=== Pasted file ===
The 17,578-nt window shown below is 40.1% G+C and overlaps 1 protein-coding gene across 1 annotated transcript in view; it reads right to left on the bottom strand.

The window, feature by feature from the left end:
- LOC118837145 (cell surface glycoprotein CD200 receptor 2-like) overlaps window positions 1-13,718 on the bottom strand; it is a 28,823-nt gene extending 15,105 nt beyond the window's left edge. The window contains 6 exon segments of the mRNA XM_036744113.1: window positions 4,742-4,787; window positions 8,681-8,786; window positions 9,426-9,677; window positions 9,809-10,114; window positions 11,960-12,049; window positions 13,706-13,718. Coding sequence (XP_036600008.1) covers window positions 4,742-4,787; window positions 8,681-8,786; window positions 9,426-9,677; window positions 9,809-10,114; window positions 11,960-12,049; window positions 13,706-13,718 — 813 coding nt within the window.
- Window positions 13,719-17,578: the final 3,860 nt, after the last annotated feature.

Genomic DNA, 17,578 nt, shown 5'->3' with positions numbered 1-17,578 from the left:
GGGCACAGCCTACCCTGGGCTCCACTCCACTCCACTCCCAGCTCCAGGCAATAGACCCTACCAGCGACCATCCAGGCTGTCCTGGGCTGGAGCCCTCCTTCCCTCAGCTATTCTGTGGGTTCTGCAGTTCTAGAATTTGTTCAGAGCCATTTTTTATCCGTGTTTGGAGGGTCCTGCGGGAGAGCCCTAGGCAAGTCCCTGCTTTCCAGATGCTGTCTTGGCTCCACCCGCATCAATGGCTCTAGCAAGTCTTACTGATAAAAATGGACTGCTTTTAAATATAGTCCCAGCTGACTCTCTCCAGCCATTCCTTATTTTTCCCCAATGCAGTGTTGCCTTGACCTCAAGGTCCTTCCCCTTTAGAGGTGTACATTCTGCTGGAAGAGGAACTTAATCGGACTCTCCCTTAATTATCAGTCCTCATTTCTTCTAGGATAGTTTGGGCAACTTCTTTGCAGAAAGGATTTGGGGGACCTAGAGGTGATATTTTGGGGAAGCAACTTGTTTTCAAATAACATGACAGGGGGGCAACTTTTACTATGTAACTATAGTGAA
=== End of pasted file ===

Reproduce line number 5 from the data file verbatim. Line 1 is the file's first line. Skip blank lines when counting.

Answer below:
Genomic DNA, 17,578 nt, shown 5'->3' with positions numbered 1-17,578 from the left: